James Bulgin: “The Holocaust has become one of the most intensively researched periods in history but analysis that we have conducted suggests that levels of public knowledge and understanding have not kept pace with this academic work. These galleries seek to close that gap. They reveal how a modern state in the heart of Europe became responsible for the genocidal murder of millions of men, women, and children. They show that it was not industrial systems and procedures that killed people but men and women participating in brutal and ruthless face-to-face killing. Most importantly they ask visitors to reflect on how this has changed the way that we think about ourselves and what we're capable of.
We have worked with experts and organisations across the world to develop our Holocaust Galleries. They incorporate the most up-to-date research and evaluation including archive material only available since the end of the Cold War such as records of mass shootings by SS and German Police Units in eastern European countries and reflect the latest developments in Holocaust education, academia and understanding. Individual stories from some of the Jewish people murdered in the Holocaust are told through over 2000 photos, books, artworks and letters and personal objects ranging from jewellery and clothing to toys and musical instruments.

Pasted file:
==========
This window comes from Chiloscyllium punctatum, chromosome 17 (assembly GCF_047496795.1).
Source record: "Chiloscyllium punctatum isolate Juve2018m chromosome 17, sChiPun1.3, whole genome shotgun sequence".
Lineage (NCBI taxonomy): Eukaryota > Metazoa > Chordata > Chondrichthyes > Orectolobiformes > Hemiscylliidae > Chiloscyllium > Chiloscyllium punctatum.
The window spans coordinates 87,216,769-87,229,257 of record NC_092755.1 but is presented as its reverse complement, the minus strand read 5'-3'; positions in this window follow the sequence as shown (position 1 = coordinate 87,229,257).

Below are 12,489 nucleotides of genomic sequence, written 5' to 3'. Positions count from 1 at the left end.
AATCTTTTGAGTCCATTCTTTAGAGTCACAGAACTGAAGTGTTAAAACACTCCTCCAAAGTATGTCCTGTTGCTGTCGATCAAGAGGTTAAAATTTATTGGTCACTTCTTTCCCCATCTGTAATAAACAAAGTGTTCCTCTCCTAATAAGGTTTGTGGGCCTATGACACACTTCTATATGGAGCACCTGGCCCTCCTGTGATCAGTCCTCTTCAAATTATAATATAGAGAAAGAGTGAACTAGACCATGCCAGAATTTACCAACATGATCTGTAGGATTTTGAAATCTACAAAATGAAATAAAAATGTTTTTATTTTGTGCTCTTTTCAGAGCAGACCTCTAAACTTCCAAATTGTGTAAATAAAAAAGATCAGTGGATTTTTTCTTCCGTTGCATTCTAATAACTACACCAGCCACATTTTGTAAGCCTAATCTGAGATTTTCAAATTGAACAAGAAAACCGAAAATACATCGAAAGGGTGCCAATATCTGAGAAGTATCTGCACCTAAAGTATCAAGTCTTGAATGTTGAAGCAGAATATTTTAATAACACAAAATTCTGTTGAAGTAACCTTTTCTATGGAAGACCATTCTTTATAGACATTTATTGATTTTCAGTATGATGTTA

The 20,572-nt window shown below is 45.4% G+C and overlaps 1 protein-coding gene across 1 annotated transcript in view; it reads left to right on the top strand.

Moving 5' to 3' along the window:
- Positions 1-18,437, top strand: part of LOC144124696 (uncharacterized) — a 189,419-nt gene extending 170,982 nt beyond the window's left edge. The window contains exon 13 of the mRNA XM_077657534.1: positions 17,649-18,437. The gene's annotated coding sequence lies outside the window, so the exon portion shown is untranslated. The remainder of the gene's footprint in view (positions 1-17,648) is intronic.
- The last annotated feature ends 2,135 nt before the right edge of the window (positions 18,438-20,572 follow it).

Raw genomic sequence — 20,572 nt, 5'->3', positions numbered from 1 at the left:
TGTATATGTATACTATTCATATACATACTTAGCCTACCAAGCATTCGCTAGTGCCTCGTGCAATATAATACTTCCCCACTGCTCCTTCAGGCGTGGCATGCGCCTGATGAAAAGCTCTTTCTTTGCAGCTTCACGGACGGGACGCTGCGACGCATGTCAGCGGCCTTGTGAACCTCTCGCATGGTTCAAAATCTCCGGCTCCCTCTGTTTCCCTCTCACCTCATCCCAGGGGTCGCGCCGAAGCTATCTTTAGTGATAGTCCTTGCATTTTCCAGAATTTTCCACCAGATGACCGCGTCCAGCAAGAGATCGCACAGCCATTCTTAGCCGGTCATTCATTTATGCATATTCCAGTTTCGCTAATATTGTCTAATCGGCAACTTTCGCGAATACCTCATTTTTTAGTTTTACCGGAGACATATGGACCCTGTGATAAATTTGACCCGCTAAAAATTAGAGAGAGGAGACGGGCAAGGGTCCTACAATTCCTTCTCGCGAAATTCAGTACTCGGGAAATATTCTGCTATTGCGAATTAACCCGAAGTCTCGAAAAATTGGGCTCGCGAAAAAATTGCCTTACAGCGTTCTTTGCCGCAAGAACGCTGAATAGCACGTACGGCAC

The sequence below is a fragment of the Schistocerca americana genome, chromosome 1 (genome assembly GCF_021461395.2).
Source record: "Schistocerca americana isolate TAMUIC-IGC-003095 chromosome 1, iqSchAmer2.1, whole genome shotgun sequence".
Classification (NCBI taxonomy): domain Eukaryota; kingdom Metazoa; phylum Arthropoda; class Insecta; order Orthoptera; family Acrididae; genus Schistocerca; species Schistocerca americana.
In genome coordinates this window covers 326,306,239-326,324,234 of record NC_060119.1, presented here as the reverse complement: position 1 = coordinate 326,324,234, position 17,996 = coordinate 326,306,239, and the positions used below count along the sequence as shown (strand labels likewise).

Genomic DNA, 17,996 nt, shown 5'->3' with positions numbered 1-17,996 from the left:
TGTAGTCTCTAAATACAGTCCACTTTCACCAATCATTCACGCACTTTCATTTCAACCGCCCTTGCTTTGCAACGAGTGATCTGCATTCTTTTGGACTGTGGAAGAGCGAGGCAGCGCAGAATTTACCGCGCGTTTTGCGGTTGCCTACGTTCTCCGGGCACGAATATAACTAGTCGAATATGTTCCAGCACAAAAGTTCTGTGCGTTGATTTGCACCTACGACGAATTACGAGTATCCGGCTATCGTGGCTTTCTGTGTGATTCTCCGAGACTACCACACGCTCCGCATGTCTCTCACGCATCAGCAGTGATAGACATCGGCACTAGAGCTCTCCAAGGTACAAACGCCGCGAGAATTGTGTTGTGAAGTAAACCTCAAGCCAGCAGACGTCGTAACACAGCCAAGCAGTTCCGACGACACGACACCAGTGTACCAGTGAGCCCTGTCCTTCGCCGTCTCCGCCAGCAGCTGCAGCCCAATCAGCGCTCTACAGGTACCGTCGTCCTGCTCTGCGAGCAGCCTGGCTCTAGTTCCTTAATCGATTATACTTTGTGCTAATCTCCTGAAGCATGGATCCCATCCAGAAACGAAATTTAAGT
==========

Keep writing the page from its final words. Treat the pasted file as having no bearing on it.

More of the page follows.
Six million people were not murdered in the dark nor do they live in it. IWM’s new Holocaust Galleries are bright spaces that will shine a much-needed light on the horrors of the Holocaust. They use contemporary footage of sites across Europe bearing the traces of the Holocaust to help visitors understand that these things happened in our world.”